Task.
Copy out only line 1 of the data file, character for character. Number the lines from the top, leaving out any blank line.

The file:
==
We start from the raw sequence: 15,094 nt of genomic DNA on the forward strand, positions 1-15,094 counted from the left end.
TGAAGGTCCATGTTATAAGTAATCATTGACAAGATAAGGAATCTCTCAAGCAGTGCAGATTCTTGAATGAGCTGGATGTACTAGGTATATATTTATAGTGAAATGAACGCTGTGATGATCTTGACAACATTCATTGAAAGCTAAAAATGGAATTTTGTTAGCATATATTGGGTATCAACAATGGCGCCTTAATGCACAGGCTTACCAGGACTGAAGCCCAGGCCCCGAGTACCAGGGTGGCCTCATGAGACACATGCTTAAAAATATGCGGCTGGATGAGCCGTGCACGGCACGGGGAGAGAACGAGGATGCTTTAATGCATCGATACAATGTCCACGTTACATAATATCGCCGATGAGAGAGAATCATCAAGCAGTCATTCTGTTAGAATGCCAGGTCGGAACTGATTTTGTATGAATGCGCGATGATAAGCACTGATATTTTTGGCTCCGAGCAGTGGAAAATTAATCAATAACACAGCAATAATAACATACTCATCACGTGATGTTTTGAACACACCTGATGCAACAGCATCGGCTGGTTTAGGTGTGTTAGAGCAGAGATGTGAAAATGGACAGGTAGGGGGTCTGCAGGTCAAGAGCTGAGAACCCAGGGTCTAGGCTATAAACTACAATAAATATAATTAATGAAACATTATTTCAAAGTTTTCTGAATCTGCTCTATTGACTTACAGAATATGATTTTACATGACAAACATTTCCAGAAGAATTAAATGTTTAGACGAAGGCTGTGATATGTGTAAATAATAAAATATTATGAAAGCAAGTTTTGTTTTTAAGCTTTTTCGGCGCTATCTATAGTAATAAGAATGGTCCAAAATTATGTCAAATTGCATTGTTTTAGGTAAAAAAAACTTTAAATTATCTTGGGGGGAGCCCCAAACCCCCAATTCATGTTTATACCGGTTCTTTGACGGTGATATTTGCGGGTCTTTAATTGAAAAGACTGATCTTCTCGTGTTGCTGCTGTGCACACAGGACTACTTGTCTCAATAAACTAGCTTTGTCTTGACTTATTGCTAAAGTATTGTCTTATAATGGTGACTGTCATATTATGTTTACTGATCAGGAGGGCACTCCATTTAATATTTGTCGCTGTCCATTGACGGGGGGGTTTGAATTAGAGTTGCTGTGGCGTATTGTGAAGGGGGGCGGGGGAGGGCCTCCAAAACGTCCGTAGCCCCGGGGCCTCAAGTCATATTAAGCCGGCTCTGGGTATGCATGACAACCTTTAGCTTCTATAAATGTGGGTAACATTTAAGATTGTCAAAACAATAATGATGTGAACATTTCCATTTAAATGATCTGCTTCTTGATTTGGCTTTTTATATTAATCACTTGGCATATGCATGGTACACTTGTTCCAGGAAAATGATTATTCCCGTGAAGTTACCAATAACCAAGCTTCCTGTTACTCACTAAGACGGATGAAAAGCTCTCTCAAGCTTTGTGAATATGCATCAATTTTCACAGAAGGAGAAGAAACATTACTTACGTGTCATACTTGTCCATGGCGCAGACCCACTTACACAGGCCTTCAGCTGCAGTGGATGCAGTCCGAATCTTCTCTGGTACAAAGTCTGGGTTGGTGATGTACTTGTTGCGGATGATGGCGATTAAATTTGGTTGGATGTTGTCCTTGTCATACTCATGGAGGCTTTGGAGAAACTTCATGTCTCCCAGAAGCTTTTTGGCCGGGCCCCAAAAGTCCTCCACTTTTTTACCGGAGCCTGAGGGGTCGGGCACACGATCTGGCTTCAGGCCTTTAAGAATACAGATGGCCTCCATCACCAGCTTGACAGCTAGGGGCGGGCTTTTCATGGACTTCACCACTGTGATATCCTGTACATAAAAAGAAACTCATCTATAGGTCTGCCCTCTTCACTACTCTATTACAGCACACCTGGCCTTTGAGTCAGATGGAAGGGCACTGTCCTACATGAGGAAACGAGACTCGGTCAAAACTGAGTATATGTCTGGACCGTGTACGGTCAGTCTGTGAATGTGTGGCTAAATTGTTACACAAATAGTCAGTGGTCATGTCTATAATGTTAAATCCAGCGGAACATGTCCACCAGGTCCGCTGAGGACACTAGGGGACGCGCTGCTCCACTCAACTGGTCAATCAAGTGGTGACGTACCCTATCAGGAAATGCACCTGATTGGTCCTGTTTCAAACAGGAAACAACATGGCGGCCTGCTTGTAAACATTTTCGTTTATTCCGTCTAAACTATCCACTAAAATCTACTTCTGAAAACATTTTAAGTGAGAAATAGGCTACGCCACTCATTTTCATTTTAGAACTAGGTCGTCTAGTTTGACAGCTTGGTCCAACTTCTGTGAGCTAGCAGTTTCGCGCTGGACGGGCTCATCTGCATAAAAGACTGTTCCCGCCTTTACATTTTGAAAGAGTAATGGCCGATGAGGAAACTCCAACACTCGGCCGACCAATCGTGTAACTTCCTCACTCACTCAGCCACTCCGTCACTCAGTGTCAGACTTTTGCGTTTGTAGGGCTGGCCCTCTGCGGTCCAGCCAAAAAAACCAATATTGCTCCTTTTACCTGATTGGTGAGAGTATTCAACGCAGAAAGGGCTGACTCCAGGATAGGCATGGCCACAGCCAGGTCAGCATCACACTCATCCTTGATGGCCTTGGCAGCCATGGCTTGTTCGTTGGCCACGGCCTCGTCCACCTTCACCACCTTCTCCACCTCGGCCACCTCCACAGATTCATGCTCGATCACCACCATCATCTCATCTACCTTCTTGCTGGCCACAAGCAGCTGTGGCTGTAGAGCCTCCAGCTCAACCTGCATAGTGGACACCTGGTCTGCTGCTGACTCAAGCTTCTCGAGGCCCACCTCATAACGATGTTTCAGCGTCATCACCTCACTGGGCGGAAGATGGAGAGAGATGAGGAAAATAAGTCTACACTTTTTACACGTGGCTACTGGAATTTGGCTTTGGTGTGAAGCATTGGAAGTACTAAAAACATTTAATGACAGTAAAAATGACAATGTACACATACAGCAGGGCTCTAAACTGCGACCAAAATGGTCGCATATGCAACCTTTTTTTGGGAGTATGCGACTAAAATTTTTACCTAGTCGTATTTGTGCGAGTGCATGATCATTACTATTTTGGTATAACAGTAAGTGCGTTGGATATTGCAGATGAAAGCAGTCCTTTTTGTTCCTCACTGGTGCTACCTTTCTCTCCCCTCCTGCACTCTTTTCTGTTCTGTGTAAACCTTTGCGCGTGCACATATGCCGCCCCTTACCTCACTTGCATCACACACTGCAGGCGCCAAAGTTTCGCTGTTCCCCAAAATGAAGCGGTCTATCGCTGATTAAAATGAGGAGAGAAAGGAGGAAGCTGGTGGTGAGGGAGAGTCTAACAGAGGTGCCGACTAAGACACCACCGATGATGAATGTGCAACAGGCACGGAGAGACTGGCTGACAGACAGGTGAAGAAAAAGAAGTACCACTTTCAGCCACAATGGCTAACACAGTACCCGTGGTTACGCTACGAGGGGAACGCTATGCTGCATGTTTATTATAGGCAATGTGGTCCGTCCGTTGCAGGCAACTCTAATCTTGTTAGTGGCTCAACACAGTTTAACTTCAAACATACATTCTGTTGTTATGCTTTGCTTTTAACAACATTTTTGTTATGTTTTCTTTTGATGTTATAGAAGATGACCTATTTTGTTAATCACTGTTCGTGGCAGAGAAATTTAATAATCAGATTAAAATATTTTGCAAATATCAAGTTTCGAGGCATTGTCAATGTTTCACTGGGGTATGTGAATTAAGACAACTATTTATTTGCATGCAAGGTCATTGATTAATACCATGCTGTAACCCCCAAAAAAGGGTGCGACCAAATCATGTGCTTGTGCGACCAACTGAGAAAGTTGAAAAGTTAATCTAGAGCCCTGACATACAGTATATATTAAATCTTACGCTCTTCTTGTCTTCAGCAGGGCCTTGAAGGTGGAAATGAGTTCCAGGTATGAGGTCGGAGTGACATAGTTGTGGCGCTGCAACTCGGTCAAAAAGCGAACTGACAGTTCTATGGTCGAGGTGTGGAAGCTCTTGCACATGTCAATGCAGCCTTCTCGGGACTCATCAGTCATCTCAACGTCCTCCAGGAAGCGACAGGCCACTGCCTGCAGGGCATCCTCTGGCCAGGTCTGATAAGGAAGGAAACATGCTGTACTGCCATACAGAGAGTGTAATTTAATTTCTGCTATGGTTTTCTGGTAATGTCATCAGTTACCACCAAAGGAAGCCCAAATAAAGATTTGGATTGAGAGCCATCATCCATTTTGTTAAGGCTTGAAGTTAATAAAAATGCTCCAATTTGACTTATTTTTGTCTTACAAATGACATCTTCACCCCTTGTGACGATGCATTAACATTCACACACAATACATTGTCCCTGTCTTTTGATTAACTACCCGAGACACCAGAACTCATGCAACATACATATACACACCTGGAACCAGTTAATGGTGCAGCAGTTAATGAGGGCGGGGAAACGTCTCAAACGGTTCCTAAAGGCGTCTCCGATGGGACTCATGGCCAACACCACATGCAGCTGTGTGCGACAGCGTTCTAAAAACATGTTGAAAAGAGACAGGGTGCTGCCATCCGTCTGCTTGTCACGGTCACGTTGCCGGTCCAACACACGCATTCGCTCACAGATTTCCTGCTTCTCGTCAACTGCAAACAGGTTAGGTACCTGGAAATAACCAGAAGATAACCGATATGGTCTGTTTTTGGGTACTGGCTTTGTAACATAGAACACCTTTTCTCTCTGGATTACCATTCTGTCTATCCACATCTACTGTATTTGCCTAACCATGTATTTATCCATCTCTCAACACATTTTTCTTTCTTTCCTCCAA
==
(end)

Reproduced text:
We start from the raw sequence: 15,094 nt of genomic DNA on the forward strand, positions 1-15,094 counted from the left end.